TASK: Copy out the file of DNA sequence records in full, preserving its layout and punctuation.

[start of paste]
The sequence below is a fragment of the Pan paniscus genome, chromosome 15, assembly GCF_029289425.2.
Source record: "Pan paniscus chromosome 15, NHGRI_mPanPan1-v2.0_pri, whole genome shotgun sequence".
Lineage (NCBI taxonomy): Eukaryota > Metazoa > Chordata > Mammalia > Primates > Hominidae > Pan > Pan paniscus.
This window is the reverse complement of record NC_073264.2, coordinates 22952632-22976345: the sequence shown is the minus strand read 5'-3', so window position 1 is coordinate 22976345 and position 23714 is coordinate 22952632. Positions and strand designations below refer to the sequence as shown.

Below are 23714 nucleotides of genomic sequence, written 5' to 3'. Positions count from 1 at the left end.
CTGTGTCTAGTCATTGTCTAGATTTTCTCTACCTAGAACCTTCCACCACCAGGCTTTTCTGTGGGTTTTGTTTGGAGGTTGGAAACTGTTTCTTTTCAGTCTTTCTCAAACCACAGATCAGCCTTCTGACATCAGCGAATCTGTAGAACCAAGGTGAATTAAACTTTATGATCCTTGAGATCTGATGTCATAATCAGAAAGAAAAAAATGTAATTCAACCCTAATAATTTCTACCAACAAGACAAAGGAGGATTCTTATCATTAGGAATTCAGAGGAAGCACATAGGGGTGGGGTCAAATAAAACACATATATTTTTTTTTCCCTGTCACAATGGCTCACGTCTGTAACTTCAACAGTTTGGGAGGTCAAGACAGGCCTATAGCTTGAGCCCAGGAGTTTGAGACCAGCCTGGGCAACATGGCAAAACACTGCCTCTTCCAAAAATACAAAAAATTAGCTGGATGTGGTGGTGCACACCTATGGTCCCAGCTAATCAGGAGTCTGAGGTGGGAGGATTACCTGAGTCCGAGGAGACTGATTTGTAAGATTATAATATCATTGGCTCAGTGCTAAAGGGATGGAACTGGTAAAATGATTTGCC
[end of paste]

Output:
The sequence below is a fragment of the Pan paniscus genome, chromosome 15, assembly GCF_029289425.2.
Source record: "Pan paniscus chromosome 15, NHGRI_mPanPan1-v2.0_pri, whole genome shotgun sequence".
Lineage (NCBI taxonomy): Eukaryota > Metazoa > Chordata > Mammalia > Primates > Hominidae > Pan > Pan paniscus.
This window is the reverse complement of record NC_073264.2, coordinates 22952632-22976345: the sequence shown is the minus strand read 5'-3', so window position 1 is coordinate 22976345 and position 23714 is coordinate 22952632. Positions and strand designations below refer to the sequence as shown.

Below are 23714 nucleotides of genomic sequence, written 5' to 3'. Positions count from 1 at the left end.
CTGTGTCTAGTCATTGTCTAGATTTTCTCTACCTAGAACCTTCCACCACCAGGCTTTTCTGTGGGTTTTGTTTGGAGGTTGGAAACTGTTTCTTTTCAGTCTTTCTCAAACCACAGATCAGCCTTCTGACATCAGCGAATCTGTAGAACCAAGGTGAATTAAACTTTATGATCCTTGAGATCTGATGTCATAATCAGAAAGAAAAAAATGTAATTCAACCCTAATAATTTCTACCAACAAGACAAAGGAGGATTCTTATCATTAGGAATTCAGAGGAAGCACATAGGGGTGGGGTCAAATAAAACACATATATTTTTTTTTCCCTGTCACAATGGCTCACGTCTGTAACTTCAACAGTTTGGGAGGTCAAGACAGGCCTATAGCTTGAGCCCAGGAGTTTGAGACCAGCCTGGGCAACATGGCAAAACACTGCCTCTTCCAAAAATACAAAAAATTAGCTGGATGTGGTGGTGCACACCTATGGTCCCAGCTAATCAGGAGTCTGAGGTGGGAGGATTACCTGAGTCCGAGGAGACTGATTTGTAAGATTATAATATCATTGGCTCAGTGCTAAAGGGATGGAACTGGTAAAATGATTTGCC